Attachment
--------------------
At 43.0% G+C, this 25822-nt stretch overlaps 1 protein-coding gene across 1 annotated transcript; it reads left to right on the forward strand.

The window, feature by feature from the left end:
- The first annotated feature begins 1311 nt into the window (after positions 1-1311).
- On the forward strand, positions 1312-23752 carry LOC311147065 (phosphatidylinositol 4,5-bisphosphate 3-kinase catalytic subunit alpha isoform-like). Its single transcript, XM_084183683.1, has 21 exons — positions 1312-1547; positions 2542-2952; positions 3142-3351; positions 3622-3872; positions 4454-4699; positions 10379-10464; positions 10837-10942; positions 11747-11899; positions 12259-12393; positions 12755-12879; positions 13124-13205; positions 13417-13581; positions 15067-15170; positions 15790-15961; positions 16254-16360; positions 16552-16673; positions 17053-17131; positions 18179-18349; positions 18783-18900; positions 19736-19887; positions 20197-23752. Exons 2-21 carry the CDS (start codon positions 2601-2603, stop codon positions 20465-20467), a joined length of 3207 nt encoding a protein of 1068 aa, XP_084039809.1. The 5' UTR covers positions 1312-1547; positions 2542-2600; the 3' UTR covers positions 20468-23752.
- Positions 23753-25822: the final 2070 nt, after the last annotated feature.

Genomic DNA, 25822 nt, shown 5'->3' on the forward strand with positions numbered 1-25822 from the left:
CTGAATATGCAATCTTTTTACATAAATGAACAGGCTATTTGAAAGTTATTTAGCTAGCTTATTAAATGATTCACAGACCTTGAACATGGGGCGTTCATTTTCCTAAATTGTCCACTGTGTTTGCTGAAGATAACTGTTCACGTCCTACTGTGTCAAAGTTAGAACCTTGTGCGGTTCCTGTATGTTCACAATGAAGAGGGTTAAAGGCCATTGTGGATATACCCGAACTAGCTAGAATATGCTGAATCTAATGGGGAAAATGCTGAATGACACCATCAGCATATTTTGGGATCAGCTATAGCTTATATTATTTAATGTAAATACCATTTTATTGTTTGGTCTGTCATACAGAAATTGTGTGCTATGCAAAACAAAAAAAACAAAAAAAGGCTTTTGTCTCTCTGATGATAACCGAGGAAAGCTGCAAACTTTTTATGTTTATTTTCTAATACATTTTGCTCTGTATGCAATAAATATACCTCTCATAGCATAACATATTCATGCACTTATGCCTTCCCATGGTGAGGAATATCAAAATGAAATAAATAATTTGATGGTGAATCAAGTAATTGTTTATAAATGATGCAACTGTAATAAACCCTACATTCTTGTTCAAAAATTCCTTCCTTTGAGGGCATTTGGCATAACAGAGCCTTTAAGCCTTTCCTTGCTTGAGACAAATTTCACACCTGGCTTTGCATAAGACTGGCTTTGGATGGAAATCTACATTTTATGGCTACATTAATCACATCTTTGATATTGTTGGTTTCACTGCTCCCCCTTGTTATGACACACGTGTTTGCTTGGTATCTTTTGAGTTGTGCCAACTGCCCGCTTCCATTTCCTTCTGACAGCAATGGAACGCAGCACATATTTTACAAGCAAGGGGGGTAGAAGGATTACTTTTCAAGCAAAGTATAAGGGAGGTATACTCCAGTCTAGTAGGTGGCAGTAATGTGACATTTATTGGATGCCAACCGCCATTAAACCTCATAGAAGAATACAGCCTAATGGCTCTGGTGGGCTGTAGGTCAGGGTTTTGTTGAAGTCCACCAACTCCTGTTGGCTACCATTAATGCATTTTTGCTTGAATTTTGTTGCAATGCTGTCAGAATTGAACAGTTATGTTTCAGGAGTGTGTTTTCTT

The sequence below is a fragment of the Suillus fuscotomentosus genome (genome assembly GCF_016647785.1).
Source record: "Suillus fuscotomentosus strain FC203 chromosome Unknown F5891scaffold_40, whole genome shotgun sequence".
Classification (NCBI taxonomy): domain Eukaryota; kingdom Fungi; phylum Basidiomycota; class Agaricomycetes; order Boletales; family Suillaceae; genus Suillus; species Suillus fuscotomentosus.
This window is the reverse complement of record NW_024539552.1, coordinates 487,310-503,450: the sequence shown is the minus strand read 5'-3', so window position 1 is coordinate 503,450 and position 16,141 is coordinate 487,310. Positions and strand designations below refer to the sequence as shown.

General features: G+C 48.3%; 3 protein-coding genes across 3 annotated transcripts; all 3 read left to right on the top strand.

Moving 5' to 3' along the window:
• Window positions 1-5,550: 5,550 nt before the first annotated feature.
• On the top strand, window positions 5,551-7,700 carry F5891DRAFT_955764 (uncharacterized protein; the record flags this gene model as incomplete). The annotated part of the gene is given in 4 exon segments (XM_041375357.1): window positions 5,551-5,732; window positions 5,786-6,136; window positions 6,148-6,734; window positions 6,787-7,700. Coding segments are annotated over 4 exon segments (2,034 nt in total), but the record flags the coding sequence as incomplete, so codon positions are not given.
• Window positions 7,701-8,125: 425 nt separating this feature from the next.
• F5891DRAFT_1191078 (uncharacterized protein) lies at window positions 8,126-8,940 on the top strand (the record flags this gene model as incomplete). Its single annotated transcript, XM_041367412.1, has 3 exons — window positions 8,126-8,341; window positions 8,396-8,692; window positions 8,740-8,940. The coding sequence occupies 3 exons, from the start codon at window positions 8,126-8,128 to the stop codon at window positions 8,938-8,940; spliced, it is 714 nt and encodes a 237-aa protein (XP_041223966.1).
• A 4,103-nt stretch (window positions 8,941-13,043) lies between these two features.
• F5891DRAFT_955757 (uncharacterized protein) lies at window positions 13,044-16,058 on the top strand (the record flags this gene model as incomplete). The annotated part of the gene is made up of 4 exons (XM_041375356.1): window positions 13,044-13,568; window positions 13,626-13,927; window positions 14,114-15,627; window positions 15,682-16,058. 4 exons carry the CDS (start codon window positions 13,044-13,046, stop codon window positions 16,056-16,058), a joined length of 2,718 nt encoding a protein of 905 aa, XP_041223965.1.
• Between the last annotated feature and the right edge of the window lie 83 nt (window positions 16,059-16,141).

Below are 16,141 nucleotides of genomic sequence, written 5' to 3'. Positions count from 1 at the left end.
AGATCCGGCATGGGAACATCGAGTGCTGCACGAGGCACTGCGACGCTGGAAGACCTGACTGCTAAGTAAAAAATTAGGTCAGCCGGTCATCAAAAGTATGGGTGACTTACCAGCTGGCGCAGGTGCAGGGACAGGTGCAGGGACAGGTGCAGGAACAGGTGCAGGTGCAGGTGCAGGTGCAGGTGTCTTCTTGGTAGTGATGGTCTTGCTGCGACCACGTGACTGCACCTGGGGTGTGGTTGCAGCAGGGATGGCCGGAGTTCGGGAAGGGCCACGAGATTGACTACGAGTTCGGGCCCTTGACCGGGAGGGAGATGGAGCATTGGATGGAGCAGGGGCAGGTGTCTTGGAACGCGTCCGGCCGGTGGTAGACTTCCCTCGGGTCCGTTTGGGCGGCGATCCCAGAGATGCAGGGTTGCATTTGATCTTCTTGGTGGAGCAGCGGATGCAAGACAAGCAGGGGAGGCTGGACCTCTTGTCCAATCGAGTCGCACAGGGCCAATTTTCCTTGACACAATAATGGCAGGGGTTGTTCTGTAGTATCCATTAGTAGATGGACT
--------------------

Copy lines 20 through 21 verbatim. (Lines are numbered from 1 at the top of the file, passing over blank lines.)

• Between the last annotated feature and the right edge of the window lie 83 nt (window positions 16,059-16,141).

Below are 16,141 nucleotides of genomic sequence, written 5' to 3'. Positions count from 1 at the left end.